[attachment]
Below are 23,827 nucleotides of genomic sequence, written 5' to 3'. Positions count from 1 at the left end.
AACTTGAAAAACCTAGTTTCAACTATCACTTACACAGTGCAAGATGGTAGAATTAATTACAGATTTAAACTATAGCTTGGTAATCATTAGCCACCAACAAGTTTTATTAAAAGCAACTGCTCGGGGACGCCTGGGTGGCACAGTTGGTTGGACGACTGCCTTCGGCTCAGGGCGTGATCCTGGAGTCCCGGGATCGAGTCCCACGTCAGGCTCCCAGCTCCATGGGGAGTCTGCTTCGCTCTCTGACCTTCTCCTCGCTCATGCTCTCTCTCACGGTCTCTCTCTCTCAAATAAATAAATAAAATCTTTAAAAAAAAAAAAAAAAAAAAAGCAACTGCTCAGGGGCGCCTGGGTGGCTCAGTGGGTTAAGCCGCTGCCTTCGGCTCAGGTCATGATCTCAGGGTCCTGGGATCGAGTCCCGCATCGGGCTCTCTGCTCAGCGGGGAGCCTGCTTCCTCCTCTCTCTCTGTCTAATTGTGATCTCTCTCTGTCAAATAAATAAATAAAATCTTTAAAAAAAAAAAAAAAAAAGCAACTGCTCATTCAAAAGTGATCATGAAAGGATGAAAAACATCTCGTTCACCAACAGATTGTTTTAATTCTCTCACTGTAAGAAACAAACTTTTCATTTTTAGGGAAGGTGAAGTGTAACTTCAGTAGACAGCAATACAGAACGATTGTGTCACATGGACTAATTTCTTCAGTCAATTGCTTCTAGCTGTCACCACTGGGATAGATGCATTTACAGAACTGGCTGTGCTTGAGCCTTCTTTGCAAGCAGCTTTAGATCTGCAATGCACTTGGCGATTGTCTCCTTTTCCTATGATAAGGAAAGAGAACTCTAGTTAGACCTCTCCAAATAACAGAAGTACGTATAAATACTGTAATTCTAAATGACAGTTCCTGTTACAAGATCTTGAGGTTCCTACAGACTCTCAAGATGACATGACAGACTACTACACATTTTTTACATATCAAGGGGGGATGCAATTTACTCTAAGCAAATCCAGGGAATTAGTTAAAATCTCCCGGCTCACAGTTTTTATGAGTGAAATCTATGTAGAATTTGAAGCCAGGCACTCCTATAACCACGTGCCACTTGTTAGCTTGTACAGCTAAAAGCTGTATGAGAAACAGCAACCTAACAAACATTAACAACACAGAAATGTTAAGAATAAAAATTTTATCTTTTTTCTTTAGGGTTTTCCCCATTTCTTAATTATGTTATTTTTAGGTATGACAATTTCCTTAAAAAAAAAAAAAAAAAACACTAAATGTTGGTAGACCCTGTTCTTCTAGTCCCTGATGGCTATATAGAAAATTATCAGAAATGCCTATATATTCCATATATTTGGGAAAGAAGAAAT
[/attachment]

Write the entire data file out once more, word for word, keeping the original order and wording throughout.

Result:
Below are 23,827 nucleotides of genomic sequence, written 5' to 3'. Positions count from 1 at the left end.
AACTTGAAAAACCTAGTTTCAACTATCACTTACACAGTGCAAGATGGTAGAATTAATTACAGATTTAAACTATAGCTTGGTAATCATTAGCCACCAACAAGTTTTATTAAAAGCAACTGCTCGGGGACGCCTGGGTGGCACAGTTGGTTGGACGACTGCCTTCGGCTCAGGGCGTGATCCTGGAGTCCCGGGATCGAGTCCCACGTCAGGCTCCCAGCTCCATGGGGAGTCTGCTTCGCTCTCTGACCTTCTCCTCGCTCATGCTCTCTCTCACGGTCTCTCTCTCTCAAATAAATAAATAAAATCTTTAAAAAAAAAAAAAAAAAAAAAGCAACTGCTCAGGGGCGCCTGGGTGGCTCAGTGGGTTAAGCCGCTGCCTTCGGCTCAGGTCATGATCTCAGGGTCCTGGGATCGAGTCCCGCATCGGGCTCTCTGCTCAGCGGGGAGCCTGCTTCCTCCTCTCTCTCTGTCTAATTGTGATCTCTCTCTGTCAAATAAATAAATAAAATCTTTAAAAAAAAAAAAAAAAAAGCAACTGCTCATTCAAAAGTGATCATGAAAGGATGAAAAACATCTCGTTCACCAACAGATTGTTTTAATTCTCTCACTGTAAGAAACAAACTTTTCATTTTTAGGGAAGGTGAAGTGTAACTTCAGTAGACAGCAATACAGAACGATTGTGTCACATGGACTAATTTCTTCAGTCAATTGCTTCTAGCTGTCACCACTGGGATAGATGCATTTACAGAACTGGCTGTGCTTGAGCCTTCTTTGCAAGCAGCTTTAGATCTGCAATGCACTTGGCGATTGTCTCCTTTTCCTATGATAAGGAAAGAGAACTCTAGTTAGACCTCTCCAAATAACAGAAGTACGTATAAATACTGTAATTCTAAATGACAGTTCCTGTTACAAGATCTTGAGGTTCCTACAGACTCTCAAGATGACATGACAGACTACTACACATTTTTTACATATCAAGGGGGGATGCAATTTACTCTAAGCAAATCCAGGGAATTAGTTAAAATCTCCCGGCTCACAGTTTTTATGAGTGAAATCTATGTAGAATTTGAAGCCAGGCACTCCTATAACCACGTGCCACTTGTTAGCTTGTACAGCTAAAAGCTGTATGAGAAACAGCAACCTAACAAACATTAACAACACAGAAATGTTAAGAATAAAAATTTTATCTTTTTTCTTTAGGGTTTTCCCCATTTCTTAATTATGTTATTTTTAGGTATGACAATTTCCTTAAAAAAAAAAAAAAAAAACACTAAATGTTGGTAGACCCTGTTCTTCTAGTCCCTGATGGCTATATAGAAAATTATCAGAAATGCCTATATATTCCATATATTTGGGAAAGAAGAAAT